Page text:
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We Summon the Darkness

Review by Craig Draheim

Director: Marc Meyers

Writer: Alan Trezza

Starring: Alexandra Daddario, Keean Johnson, Maddie Hasson, Amy Forsyth, Johnny Knoxville

Another throwback to the nostalgic 80s where heavy metal/punk was finding its voice, horror/sci-fi was cool, and oh wait, religious and political (one and the same) leaders created a false hysteria of “Satan worshippers” to detract from the real issues that plagued the era. This is one of those moments where my fingers keep typing out a rant to discuss the hypocrisy of the time, but instead I am exercising great restraint. However, the movie uses the myth of radical satanism to its advantage, creating a twisted tale around said hypocrisy. The story follows Alexis (Daddario), Val (Hasson), and Beverly (Forsyth), who are traveling to a heavy metal concert in the heartland of the United States. During the same time a series of “satanic” murders have plagued the news, which has allowed for the success of televangelist, John Henry Butler (Knoxville). As the trio attend the show, they meet three metalheads that are following the band across the U.S., where one of them, Mark (Johnson), is moving to pursue music. Due to flirtations between the two groups, Alexis invites the men to join them at her father’s mansion to party. Unfortunately for the men, the trio aren’t fans of metal but rather part of John Henry Butler’s religious cult that is staging the satanic murders to bring more people to their congregation. What follows is a series of follies as committing the murders proves to be harder than anticipated with the men escaping, the cops being called, and Beverly dealing with the morality of their actions. Some of what is mentioned above could be seen as spoilers, but the reveal is all part of the story’s setup and would prove difficult to discuss a lot of the film without that knowledge. We Summon the Darkness is a rock & roll riot that showcases the hypocritical evils of the time rather than Satan being the villain. I was there for every second of it, because despite that simple shift, it feels fresh in this Satanic-Panic subgenre.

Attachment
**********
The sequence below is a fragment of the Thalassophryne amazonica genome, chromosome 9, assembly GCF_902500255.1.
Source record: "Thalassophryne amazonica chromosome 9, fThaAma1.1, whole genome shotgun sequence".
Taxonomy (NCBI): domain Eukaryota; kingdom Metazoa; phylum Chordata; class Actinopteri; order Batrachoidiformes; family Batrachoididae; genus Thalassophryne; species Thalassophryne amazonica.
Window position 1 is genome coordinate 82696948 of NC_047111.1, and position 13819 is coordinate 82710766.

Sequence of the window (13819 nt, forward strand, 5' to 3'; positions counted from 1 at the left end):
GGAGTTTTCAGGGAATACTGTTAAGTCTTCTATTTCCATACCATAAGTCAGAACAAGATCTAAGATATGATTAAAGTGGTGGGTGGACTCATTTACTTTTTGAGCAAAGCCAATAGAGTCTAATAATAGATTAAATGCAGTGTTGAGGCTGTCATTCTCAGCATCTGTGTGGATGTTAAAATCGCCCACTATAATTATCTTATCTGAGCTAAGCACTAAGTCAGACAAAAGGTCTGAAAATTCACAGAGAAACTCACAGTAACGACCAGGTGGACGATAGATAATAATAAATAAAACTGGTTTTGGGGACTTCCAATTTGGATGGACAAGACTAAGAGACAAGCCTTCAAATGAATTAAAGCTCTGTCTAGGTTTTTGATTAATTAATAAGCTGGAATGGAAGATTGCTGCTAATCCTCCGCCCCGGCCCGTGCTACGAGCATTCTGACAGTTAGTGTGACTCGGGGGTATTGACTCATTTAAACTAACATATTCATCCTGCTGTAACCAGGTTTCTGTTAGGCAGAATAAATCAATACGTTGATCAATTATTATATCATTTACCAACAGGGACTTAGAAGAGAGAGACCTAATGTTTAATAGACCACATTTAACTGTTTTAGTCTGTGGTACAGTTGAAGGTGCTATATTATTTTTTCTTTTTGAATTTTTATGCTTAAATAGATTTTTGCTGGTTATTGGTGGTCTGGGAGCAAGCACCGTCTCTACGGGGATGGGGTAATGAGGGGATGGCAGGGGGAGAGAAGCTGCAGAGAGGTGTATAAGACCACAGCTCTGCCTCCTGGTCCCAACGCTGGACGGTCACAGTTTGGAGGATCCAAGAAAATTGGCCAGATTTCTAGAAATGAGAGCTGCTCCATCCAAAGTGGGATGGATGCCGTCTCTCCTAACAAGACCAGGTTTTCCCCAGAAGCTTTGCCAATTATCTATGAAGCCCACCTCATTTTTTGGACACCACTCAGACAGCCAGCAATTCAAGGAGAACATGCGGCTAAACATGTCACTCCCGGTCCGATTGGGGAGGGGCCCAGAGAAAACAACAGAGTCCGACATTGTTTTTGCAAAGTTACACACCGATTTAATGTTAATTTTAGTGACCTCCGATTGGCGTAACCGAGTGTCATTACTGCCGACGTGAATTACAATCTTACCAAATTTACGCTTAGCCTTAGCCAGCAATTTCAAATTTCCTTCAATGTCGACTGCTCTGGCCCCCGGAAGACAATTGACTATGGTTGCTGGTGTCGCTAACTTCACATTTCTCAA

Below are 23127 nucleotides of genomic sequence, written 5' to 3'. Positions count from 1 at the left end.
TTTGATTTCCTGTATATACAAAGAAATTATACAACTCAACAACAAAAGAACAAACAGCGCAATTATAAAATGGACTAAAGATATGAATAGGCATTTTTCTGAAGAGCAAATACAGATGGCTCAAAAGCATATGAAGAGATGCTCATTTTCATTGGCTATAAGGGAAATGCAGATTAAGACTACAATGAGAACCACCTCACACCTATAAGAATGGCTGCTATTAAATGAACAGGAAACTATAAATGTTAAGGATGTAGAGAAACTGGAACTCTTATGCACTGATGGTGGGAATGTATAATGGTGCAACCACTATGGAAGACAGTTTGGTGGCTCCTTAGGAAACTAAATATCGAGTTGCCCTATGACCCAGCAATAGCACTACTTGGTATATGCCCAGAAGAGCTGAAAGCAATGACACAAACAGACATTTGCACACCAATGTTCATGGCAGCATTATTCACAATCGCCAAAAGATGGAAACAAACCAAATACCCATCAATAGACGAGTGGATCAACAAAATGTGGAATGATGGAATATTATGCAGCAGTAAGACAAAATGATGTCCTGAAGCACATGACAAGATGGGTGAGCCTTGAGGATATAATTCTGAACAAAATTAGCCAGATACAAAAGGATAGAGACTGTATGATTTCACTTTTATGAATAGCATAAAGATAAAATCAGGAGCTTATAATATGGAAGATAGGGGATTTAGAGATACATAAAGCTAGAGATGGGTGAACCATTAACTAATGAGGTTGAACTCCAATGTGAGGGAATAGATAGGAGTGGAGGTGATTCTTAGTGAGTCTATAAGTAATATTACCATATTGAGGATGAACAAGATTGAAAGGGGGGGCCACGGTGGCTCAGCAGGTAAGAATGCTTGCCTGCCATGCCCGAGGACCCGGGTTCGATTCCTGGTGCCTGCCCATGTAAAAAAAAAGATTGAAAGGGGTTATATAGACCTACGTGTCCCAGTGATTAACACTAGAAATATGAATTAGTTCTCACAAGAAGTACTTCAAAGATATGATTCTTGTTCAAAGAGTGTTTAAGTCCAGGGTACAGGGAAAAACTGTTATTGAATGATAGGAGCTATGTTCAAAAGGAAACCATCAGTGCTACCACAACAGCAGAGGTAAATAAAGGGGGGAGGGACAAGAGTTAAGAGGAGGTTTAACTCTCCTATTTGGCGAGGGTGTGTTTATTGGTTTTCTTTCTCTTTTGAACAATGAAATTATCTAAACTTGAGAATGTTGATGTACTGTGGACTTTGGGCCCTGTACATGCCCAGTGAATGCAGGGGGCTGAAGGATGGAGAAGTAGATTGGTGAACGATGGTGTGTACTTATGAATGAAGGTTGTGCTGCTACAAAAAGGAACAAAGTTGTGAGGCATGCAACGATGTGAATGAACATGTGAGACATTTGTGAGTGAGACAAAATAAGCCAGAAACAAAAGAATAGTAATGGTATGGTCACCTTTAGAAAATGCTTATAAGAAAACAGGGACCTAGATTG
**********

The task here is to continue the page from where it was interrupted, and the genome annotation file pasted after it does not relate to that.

What I will bring up is the issue with the trailer that I read many comments on after my viewing of the movie. While the reveal is evident within the trailer, it is presented as the cliché of these women trying to resurrect Satan (or some other demon). I prefer what it actually is, but I understand why people felt it was misrepresented. They even make sure to mention the reasoning behind wearing the pentagram or upside cross as it’s a form of rebellion against oppressors rather than the aligning with evil. If you want to know more about this subject matter and purpose behind these acts of protest watch the incredible documentary, Hail Satan?. WSD is extraordinarily executed, from script to production to even the score but will find itself falling into two camps, those that have a good time with it as a reversal on the home invasion and satanic subgenres, and those that don’t. What cannot be denied, though the whole major cast is able to step out of their comfort zones or their type-casting, Daddario kills it. My knowledge of her work has been as the independent, straight-man character, yet also the love interest or damsel in distress, playing a supporting role to Woody Harrelson, Dwayne Johnson, Anton Yelchin, or some other male counterpart. But this proves her ability to command a leading role, channeling some Nicolas Cage-level intensity. As I’ve mentioned in other reviews I normally, if I can, try to give it a day to digest what I’ve watched. This allows for me to have more clarity, but sadly 95% of the time lessens my enthusiasm on the work. We Summon the Darkness is not the case. I plan on renting it tonight as I wrap up this review so my wife can watch it. Without sounding like a broken record it’s just fun and my kind of satanic-panic movie. 4 ½ out of 5

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